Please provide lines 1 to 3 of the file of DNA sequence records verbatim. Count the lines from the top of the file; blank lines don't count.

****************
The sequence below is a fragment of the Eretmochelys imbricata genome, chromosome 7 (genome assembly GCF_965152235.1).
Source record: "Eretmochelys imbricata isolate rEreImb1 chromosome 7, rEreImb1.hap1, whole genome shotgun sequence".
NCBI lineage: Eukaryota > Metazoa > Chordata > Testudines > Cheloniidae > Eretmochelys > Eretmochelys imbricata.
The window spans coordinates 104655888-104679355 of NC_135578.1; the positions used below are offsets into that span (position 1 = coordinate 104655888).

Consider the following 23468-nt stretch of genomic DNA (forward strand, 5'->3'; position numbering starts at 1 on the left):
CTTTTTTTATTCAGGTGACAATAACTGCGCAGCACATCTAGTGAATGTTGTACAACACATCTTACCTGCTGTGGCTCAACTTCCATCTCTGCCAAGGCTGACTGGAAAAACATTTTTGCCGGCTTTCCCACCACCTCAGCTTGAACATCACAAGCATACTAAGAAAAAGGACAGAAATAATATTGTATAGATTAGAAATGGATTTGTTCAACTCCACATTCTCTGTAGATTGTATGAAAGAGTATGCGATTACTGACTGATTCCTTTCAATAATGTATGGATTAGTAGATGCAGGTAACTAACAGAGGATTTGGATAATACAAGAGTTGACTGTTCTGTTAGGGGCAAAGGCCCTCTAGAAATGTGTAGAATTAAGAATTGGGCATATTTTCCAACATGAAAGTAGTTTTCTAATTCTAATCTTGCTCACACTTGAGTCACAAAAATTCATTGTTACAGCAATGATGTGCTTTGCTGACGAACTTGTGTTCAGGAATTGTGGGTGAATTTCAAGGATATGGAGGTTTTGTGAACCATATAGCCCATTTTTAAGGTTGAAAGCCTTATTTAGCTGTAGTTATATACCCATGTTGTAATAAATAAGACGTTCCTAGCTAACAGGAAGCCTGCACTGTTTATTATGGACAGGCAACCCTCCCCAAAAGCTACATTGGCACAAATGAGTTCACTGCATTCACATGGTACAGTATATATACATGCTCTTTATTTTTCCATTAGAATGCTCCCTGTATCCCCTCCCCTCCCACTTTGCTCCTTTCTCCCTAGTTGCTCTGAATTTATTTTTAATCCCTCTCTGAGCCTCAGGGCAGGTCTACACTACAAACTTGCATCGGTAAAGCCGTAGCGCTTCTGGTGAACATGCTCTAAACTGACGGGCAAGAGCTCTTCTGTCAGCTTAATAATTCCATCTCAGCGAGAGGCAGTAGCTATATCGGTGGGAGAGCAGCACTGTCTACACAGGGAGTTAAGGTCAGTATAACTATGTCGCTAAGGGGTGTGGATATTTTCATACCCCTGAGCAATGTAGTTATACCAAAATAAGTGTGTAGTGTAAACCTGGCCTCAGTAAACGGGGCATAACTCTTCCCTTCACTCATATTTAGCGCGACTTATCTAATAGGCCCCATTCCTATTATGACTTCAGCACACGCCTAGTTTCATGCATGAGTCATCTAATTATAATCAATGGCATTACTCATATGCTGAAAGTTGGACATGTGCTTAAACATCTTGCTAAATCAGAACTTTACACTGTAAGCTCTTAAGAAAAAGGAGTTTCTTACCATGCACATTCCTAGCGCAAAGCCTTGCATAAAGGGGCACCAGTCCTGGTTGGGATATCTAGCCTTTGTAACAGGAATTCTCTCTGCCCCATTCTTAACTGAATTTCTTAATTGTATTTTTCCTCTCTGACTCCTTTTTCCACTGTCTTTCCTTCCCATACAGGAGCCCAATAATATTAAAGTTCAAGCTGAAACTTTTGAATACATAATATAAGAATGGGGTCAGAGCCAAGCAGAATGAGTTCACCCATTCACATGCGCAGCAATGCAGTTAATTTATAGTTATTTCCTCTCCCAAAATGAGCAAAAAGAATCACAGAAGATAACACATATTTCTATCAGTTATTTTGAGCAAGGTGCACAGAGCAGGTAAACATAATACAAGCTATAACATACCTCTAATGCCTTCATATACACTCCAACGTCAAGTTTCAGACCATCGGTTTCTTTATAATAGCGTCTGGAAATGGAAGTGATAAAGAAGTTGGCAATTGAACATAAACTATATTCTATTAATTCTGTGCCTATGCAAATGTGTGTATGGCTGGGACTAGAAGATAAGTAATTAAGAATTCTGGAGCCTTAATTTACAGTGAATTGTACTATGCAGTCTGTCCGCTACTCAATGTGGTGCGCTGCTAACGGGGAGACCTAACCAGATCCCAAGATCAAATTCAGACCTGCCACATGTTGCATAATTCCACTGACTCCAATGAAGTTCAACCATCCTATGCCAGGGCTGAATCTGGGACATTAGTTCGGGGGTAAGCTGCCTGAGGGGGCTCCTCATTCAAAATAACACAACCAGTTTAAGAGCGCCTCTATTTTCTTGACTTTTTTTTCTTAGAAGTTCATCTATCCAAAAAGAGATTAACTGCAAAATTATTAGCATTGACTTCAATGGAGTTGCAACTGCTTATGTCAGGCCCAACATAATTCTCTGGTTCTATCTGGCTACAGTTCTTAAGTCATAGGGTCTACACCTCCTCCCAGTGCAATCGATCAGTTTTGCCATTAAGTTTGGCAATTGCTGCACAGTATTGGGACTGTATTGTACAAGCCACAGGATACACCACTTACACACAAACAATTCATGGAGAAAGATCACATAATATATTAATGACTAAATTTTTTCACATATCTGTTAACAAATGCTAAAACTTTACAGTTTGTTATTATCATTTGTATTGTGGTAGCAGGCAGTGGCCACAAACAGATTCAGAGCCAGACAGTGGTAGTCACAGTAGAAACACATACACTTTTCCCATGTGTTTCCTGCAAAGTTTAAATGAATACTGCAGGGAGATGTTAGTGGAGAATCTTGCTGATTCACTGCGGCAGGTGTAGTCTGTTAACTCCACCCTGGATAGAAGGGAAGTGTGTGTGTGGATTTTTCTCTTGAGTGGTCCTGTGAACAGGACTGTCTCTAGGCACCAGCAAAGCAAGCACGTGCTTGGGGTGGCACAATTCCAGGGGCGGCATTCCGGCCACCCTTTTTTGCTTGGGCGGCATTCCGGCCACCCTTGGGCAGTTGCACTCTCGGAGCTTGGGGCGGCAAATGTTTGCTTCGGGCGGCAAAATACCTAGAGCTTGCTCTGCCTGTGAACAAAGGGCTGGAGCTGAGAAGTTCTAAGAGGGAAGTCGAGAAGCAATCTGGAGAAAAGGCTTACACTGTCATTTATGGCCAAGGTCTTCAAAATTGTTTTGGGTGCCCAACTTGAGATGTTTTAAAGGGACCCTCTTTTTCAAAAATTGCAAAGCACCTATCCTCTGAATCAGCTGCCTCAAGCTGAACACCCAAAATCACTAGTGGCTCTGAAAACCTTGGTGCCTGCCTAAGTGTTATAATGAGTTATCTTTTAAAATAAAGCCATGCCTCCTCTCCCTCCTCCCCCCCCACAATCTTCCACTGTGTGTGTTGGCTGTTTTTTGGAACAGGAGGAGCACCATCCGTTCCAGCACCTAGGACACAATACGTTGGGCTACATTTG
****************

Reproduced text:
The sequence below is a fragment of the Eretmochelys imbricata genome, chromosome 7 (genome assembly GCF_965152235.1).
Source record: "Eretmochelys imbricata isolate rEreImb1 chromosome 7, rEreImb1.hap1, whole genome shotgun sequence".
NCBI lineage: Eukaryota > Metazoa > Chordata > Testudines > Cheloniidae > Eretmochelys > Eretmochelys imbricata.